I can’t promise that you can afford a fancy car, but that doesn’t mean you can’t drive one. Have a fun day out with your friends. If you’re a guy, dress up in a suit with your nicest tie or bow tie. Be sure to have your shirt and pants pressed. (Wrinkly clothes don’t give off the best impression.) Ladies, definitely go for your nicest heels and a pretty dress. If it’s cold were you live, make sure to wear a nice peacoat or leather jacket, as opposed to a sweatshirt with your favorite team on it. I usually shop around at places like Marshalls or Ebay to get the best deals on clothing. The brands are not as important as how well they fit you and look on your shape. Once you’ve picked your you outfit and are dressed to impress, go out and test-drive some beauties.

Travel First Class:

There’s a whole movement of people called “churners” who use credit card points to fly free around the world. They also get free nights at some of the world’s best hotels and upgrades wherever they go. The best part is that most of these churners are normal people who just learned how be really smart about their credit cards.

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In order to master this, you have to have good self-control and great credit. Then, you have to be able to do the research required to understand the risks of being a churner, which could involve negative hits to your credit due to the amount of credit cards they apply for. Many churners apply for several credit cards all in the same day to avoid too many inquires on their credit. They also plan it out, so that they can reapply for other cards every 3 months. In order to receive these points you will have to spend anywhere from $1,000-$10,000 in a specified amount of time, so you’ll need to do your research and find out if your expenses actually merit getting a specific card. Spending needlessly just to get points defeats the purpose of getting free flights, so always stay within your means.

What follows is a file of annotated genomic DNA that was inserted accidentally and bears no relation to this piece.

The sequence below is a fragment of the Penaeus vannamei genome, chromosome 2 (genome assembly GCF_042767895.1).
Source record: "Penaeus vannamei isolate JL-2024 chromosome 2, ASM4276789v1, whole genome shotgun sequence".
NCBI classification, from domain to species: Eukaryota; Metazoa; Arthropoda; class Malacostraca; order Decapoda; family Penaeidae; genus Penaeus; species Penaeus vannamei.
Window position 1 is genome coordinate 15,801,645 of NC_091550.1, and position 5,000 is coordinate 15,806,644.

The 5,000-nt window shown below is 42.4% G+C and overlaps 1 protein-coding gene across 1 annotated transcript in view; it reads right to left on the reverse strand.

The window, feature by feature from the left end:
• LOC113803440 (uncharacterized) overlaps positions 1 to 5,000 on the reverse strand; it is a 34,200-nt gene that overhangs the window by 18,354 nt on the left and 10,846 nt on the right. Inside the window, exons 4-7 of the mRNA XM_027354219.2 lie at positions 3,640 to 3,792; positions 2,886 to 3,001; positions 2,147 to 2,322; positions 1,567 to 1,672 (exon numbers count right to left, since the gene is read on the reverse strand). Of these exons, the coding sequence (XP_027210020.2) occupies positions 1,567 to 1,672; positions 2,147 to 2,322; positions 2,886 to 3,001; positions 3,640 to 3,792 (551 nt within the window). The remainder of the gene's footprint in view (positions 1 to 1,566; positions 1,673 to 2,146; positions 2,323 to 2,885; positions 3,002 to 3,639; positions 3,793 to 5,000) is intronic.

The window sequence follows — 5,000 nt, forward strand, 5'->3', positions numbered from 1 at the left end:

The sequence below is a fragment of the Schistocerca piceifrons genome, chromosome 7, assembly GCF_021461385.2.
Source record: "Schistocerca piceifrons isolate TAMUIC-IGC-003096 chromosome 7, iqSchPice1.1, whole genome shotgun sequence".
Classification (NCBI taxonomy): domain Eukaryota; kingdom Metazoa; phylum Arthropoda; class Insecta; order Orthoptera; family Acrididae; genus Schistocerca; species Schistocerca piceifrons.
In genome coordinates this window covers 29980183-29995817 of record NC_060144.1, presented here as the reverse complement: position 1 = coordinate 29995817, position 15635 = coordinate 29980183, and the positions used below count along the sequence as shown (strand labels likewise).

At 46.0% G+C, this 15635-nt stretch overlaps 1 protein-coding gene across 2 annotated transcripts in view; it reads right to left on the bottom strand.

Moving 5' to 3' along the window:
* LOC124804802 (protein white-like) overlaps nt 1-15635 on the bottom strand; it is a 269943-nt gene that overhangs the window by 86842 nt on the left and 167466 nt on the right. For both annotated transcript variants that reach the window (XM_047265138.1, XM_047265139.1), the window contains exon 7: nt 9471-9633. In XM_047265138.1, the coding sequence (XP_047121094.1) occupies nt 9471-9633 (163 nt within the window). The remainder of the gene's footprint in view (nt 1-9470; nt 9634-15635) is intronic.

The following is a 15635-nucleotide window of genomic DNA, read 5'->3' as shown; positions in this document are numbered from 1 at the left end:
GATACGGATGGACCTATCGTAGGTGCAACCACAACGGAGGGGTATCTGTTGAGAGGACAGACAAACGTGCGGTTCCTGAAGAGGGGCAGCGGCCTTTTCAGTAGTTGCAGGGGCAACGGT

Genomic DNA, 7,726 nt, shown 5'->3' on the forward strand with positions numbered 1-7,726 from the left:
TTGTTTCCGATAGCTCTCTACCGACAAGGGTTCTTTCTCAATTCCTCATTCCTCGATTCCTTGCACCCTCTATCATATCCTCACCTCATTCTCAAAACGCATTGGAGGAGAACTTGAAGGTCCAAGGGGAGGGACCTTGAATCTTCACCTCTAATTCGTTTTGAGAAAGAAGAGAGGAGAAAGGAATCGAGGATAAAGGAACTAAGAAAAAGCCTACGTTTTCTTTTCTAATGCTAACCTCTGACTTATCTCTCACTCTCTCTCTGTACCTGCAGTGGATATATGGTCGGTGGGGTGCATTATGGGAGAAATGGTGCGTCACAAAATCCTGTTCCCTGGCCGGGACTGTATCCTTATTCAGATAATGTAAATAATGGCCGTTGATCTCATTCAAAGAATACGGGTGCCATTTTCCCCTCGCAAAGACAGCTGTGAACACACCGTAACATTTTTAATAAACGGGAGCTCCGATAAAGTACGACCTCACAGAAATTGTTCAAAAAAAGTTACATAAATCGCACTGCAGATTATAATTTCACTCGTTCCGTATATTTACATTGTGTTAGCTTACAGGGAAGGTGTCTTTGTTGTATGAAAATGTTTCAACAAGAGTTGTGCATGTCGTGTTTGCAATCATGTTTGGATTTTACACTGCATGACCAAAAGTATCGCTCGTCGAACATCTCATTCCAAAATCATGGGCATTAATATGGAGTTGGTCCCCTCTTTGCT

There are many resources online where you can go to find out how to travel in style. Join a forum online or read blogs written by churners to get insider tips on how the experts do it best. Some of our favorites are Milepoint.com and FlyerTalk.com.

Having A Crown:

Well, this last one might not be as easy as the previous items for us to attain. However, if you are smart with your money, utilize sales, shop around, clip coupons, and scour thrift stores, you can definitely save up for a crown in no time.

Featured photo credit:  Blissful couple toast the beginning of their holiday via Shutterstock

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Catherine Alford

Catherine is the go to personal finance expert for educated, aspirational moms who want to recapture their life passions.

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Last Updated on March 4, 2019

How to Use Credit Cards While Staying Out of Debt

How to Use Credit Cards While Staying Out of Debt

Many people will suggest that the best thing to do with your credit cards during these tough economic times is to cut them up with a pair of scissors. Indeed, if you are already in huge debt, you probably should stop using them and begin a payback strategy immediately. However, if you are not currently in trouble with your credit cards, there are wise ways to use them.

I happen to really love my credit cards so I will share with you my approach to how I use mine without getting into deep financial trouble.